The film opens on Michael Douglas, adorned with CGI botox. I kept expecting him to inject the film with his screen persona. It never happens. Douglas walks through the film as the star name, like Attenborough guiding us through a dino park, pontificating about the dangers of his invention if it gets into the wrong hands. Even worse is the set-up for Evangeline Lilly. She has the potential to be the most interesting member of the cast, but is wasted, presumably as a teaser for her own spinoff of The Wasp Woman (“A beautiful woman by day—a lusting queen wasp by night!”)
How can a film go wrong with a bald baddie? Unfortunately, Corey Stall lacks the trashiness of Telly Savalas or the zealous glee of an Albert Dekker (Dr. Cyclops). He merely trades his dinner jacket for a “yellow jacket,” making for a yawn-inducing villain—a cardinal sin in this type of product. The comedy relief is thoroughly awful, although there is a hilarious bit about Baskin-Robbins. A potentially terrific cameo from Thomas the Tank Engine is also short-changed. Perhaps the producers should have watched Irwin Allen’s “Land Of The Giants,” to learn how to milk “little people with big toy” potential.
The origin story is too long, as per the norm, and the lone Avenger cameo is an unnamed, apparently minor character with mechanical wings. Ant-Man was created by Stan Lee and the late Jack Kirby, who always was and remains more interesting than Lee. Lee’s obligatory cameo reeks of a historical product placement for the Marvel Universe brand.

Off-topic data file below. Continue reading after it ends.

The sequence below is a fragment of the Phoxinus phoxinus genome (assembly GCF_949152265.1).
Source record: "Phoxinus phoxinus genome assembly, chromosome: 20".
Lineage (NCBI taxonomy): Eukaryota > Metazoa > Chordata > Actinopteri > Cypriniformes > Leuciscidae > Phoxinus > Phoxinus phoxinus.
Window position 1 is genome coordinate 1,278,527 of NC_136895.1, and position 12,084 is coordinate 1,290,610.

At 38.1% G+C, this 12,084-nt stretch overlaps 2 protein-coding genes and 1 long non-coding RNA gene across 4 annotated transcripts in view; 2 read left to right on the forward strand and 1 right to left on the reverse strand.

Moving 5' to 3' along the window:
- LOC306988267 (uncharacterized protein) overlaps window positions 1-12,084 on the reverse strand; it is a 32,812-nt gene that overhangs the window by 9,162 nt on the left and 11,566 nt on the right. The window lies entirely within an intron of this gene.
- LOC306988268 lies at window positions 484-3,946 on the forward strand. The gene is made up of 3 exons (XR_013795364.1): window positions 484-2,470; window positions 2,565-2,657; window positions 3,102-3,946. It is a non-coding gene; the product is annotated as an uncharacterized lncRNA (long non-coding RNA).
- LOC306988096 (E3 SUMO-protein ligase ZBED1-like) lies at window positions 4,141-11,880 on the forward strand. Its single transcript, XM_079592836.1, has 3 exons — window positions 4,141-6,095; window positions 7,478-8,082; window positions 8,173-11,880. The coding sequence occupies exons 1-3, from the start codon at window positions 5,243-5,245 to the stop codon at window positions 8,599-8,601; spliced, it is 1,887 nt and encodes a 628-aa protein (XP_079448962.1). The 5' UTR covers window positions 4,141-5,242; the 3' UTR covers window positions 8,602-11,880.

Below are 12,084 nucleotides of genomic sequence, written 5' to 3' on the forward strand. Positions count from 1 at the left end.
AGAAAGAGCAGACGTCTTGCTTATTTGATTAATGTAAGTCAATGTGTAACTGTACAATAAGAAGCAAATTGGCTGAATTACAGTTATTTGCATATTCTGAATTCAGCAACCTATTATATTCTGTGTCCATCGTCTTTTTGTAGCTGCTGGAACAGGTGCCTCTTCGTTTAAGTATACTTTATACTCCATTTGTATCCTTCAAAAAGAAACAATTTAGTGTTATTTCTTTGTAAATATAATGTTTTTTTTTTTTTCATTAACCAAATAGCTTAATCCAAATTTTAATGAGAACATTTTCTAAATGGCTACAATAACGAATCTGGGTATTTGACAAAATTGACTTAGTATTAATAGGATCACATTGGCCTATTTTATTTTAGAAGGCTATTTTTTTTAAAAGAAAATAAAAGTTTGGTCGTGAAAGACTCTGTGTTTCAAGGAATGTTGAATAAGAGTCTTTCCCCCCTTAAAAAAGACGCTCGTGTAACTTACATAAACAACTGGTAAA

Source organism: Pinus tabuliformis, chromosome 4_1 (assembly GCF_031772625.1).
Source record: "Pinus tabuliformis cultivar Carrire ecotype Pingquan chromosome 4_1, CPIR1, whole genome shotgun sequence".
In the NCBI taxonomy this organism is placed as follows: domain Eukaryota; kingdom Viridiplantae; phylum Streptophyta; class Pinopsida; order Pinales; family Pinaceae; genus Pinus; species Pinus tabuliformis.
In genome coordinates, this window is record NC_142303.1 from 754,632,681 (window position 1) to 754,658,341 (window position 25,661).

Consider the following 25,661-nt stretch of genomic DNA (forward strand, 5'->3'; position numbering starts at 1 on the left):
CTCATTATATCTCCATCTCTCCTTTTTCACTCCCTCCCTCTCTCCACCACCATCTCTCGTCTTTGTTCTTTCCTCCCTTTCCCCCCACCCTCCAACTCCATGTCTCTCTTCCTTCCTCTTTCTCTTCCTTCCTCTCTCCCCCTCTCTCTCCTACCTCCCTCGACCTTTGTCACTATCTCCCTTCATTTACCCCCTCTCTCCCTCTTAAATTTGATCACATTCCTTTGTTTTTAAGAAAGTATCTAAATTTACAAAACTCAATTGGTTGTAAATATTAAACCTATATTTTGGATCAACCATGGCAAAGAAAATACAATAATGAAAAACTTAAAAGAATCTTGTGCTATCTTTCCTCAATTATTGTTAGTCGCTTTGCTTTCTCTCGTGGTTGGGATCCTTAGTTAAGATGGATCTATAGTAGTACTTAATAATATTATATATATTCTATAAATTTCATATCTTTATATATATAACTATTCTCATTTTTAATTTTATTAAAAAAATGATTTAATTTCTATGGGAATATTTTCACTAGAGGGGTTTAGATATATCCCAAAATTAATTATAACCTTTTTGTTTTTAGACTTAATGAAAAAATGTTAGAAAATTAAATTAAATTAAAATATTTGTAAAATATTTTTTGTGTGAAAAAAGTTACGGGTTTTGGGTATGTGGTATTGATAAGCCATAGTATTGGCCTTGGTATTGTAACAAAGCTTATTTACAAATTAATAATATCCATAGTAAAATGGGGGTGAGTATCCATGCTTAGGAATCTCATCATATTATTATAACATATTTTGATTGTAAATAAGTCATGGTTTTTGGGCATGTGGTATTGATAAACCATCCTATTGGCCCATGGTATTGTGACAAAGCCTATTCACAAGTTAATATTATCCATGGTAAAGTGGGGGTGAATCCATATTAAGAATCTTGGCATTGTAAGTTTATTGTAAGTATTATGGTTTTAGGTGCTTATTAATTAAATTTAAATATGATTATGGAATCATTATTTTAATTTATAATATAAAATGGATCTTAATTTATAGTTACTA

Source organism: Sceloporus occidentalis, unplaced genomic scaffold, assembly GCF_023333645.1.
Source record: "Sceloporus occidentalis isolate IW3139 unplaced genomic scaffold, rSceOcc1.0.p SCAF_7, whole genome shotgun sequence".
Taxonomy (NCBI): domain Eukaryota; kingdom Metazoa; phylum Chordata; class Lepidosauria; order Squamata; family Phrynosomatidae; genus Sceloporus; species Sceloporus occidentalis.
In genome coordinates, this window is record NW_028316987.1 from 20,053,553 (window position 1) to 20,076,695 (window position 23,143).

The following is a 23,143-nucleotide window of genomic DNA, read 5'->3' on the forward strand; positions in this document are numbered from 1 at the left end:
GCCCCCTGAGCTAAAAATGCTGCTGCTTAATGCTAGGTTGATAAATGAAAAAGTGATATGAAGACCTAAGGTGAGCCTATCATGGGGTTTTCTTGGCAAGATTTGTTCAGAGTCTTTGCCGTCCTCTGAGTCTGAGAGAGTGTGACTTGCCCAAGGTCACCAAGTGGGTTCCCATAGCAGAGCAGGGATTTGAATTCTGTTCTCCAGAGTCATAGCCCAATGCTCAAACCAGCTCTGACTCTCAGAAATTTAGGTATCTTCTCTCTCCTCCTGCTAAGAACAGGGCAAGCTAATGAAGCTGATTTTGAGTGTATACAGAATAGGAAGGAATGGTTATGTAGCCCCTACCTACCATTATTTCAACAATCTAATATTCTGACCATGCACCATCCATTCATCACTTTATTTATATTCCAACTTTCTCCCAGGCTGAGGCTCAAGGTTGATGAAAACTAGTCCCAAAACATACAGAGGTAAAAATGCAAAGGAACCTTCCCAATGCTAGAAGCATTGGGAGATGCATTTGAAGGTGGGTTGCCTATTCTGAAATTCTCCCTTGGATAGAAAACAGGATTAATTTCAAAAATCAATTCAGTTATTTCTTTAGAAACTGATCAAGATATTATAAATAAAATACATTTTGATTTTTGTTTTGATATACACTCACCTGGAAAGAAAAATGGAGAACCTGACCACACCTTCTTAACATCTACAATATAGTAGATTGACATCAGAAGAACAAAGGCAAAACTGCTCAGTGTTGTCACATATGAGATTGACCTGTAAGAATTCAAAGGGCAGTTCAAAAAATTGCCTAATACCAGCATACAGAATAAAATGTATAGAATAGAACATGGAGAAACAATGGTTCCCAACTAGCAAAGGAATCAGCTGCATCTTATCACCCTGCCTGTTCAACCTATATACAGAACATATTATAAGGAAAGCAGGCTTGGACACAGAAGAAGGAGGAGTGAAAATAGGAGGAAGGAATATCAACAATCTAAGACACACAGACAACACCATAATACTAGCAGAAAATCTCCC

A near final scene of the estranged whelp feeding an oversized ant under the table during a birthday party is a case of groan-inducing “family” humor (the ants had more personality as carb-saturated super-sized predators in 1954’s Them). Apparently, daddy’s little girl inherited his Dr. Dolittle talents. Such obviousness is only topped by the self-conscious cutesiness of three convict stooges.
The film does boasts a strong, artificial color palette, which was still better executed in 1990’s Dick Tracy (a film that looks better with age). There is also a quantum, sub-atomic scene that looks like it leaked out of a 1970s toy kaleidoscope. With a half-likeable, geeky performance from Rudd, Ant-Man is probably better than most of Marvel’s recent cinematic output. However, it is also so sketchy and so vapidly unmemorable that you’ll quickly forget this also-ran.
On the bright side of Ant-Man, I was able to catch two catnaps. As the resident insomniac, anything, which puts me to sleep (short of pharmacological intervention) remains impressive. Perhaps the lightest moments within the film occurred when other, obviously equally bored, viewers made the darkness aglow with Facebook status updates and Pintrest.com perusing. I made two columns across three pages, carefully considering the movie’s pros and cons. In fairness, this whole critique could understandably be discarded—it remains the opinion of our filmmaker guru friend, whom we coerced into joining us for the Ant-Man matinee, that since I technically did doze through two (apparently humorous) moments, my review should be considered null by true film snobs.